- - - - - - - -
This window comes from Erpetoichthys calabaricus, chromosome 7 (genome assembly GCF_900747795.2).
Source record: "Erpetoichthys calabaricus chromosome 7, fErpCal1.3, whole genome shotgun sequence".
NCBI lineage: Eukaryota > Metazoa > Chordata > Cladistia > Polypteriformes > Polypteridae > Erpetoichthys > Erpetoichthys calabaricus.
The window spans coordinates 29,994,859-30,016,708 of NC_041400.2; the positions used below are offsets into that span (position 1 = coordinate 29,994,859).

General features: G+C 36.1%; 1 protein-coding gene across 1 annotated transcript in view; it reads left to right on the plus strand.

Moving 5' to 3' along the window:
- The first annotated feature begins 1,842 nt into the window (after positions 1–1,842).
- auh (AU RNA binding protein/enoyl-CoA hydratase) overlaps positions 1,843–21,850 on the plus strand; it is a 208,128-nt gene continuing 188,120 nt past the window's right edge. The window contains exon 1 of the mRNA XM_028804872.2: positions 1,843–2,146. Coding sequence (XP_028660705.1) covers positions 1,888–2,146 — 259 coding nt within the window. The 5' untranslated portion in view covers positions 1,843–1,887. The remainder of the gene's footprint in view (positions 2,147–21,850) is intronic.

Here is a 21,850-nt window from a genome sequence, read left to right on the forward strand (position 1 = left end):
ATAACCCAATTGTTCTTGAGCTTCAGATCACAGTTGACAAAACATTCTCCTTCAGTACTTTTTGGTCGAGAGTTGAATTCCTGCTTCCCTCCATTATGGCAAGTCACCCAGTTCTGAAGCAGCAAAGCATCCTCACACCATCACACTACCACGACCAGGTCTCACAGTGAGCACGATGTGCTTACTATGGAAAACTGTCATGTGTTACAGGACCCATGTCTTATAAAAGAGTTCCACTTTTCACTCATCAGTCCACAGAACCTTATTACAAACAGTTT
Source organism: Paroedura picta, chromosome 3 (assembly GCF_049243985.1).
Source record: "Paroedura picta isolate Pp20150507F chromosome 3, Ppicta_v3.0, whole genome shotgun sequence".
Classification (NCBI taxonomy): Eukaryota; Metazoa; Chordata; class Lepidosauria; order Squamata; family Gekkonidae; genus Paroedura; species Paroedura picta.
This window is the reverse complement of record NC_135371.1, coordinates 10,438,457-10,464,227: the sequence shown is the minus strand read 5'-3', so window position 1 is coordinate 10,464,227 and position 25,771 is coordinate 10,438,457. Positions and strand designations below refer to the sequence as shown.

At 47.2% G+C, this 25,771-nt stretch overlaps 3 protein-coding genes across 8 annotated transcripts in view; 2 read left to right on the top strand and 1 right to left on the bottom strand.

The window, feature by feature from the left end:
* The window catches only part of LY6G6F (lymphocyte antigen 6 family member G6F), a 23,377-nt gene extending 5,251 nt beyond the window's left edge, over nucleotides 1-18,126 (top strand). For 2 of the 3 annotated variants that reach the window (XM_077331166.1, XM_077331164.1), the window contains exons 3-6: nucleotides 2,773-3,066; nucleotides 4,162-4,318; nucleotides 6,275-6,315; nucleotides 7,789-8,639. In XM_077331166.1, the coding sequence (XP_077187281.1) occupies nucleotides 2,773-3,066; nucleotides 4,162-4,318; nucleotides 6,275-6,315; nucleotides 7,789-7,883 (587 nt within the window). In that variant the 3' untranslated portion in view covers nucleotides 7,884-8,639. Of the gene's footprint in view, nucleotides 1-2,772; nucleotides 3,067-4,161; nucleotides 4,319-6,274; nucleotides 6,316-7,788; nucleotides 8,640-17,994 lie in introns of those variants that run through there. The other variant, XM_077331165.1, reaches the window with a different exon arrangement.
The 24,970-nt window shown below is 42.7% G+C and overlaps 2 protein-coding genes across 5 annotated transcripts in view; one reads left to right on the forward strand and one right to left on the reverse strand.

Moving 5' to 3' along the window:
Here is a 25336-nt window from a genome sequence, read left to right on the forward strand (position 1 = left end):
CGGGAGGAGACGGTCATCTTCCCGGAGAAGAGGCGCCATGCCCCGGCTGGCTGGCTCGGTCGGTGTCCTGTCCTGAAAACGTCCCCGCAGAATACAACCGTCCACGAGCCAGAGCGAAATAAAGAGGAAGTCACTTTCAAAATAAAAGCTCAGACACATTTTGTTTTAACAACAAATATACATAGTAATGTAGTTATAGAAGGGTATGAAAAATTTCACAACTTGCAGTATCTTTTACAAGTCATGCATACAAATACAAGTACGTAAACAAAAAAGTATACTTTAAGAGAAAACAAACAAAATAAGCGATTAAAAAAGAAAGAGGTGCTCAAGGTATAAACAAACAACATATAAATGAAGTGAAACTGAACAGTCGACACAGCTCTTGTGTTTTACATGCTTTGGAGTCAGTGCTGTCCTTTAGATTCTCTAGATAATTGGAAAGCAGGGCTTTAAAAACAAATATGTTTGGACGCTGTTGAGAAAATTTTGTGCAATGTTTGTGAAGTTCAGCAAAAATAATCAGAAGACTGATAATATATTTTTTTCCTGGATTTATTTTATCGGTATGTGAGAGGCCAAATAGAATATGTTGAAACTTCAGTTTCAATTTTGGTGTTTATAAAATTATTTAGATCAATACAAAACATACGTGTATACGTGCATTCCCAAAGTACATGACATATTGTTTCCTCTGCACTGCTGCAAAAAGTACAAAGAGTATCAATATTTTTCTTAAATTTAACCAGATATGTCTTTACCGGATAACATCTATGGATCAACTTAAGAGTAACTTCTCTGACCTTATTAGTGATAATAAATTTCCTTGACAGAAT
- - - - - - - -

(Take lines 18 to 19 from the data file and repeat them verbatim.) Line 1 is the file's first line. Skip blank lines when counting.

The 24,970-nt window shown below is 42.7% G+C and overlaps 2 protein-coding genes across 5 annotated transcripts in view; one reads left to right on the forward strand and one right to left on the reverse strand.

Moving 5' to 3' along the window: